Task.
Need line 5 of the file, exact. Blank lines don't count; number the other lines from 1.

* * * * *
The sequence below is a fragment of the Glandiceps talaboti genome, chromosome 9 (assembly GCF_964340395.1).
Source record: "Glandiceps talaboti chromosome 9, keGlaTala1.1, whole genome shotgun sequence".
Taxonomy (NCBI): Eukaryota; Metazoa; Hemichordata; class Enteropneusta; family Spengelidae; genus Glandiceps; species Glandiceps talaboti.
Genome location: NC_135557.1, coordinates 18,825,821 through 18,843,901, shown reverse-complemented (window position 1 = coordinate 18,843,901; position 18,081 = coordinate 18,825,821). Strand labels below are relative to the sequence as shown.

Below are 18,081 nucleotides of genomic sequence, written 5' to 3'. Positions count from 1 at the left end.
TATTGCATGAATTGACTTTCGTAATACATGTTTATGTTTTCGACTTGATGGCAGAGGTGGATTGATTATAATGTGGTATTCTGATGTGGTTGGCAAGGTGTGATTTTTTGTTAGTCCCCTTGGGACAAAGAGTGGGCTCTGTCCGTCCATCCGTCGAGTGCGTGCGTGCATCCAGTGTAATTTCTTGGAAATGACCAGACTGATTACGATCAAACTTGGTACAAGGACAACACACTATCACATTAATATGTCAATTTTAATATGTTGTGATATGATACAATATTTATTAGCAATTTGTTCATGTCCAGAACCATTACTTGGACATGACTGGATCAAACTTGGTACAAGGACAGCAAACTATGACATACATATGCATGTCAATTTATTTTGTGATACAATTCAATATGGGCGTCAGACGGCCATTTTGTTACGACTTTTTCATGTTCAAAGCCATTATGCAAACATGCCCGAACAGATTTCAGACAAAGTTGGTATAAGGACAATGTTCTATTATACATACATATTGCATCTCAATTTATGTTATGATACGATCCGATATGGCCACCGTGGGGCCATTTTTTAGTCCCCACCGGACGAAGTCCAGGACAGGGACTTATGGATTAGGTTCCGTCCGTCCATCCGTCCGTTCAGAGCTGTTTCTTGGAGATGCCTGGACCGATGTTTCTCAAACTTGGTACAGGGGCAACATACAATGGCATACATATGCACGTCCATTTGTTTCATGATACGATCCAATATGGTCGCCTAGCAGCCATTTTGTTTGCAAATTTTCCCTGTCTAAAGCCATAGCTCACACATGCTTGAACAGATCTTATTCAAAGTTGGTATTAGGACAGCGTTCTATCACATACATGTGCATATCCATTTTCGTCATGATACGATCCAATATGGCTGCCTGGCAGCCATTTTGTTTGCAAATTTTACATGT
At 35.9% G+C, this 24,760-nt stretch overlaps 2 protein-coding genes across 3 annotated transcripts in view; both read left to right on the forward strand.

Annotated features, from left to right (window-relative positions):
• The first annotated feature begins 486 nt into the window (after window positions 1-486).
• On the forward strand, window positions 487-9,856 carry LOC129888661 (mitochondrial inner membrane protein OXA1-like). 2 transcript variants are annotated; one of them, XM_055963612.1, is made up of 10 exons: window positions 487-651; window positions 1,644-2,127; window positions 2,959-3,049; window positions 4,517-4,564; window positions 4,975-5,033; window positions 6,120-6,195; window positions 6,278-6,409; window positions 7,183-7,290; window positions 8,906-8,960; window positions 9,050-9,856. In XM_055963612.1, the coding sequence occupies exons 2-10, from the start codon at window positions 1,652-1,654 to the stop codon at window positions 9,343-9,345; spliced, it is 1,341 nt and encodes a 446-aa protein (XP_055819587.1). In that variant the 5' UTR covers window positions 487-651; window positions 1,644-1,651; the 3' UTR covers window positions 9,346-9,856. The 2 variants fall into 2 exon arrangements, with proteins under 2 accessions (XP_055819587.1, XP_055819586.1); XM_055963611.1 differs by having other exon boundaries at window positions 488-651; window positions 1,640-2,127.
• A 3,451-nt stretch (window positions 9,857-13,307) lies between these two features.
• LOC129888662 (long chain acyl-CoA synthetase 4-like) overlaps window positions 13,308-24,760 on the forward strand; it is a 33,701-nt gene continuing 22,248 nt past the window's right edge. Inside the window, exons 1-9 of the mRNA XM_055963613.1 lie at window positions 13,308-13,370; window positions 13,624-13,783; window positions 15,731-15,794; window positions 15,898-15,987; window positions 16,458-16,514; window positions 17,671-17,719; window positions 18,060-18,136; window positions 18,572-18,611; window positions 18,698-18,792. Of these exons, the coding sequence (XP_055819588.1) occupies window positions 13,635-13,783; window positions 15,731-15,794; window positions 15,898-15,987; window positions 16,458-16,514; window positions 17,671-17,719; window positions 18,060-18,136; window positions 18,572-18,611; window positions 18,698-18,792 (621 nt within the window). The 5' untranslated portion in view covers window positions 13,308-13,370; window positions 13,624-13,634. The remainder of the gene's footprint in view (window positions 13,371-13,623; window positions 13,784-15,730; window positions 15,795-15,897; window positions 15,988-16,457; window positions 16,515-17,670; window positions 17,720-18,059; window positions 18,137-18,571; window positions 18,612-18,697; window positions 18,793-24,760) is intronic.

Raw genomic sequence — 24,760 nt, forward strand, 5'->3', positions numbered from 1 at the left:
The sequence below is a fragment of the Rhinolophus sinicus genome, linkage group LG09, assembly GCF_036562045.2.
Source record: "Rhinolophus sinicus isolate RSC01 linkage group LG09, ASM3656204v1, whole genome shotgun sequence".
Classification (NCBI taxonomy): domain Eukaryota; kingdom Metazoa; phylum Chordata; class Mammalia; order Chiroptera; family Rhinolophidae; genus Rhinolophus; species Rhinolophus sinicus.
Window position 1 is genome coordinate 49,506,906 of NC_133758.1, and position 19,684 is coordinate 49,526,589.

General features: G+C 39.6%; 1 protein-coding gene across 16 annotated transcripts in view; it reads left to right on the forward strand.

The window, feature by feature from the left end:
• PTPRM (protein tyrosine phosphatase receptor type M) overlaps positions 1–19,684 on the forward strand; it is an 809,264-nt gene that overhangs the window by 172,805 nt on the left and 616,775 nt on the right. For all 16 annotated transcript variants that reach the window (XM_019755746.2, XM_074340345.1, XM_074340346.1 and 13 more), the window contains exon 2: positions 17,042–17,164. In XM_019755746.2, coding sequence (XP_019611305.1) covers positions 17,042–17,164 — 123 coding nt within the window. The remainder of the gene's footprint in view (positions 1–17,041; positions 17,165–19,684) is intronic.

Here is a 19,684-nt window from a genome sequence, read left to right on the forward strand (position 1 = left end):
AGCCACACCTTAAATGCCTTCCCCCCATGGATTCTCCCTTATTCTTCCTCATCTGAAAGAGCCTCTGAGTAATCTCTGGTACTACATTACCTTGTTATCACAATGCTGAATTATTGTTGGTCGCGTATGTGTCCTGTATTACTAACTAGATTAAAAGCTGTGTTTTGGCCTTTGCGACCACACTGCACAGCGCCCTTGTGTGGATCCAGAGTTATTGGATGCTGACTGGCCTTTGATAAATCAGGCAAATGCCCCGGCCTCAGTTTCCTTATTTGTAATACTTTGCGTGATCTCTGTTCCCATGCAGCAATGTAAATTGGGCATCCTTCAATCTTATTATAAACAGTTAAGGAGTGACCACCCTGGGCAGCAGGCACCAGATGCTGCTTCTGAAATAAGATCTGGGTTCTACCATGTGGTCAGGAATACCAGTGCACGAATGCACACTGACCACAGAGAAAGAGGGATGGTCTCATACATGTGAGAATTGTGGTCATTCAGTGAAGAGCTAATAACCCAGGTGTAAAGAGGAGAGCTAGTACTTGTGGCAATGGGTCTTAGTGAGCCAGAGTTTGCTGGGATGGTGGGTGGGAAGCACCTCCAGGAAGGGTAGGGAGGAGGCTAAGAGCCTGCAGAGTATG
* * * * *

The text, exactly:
Below are 18,081 nucleotides of genomic sequence, written 5' to 3'. Positions count from 1 at the left end.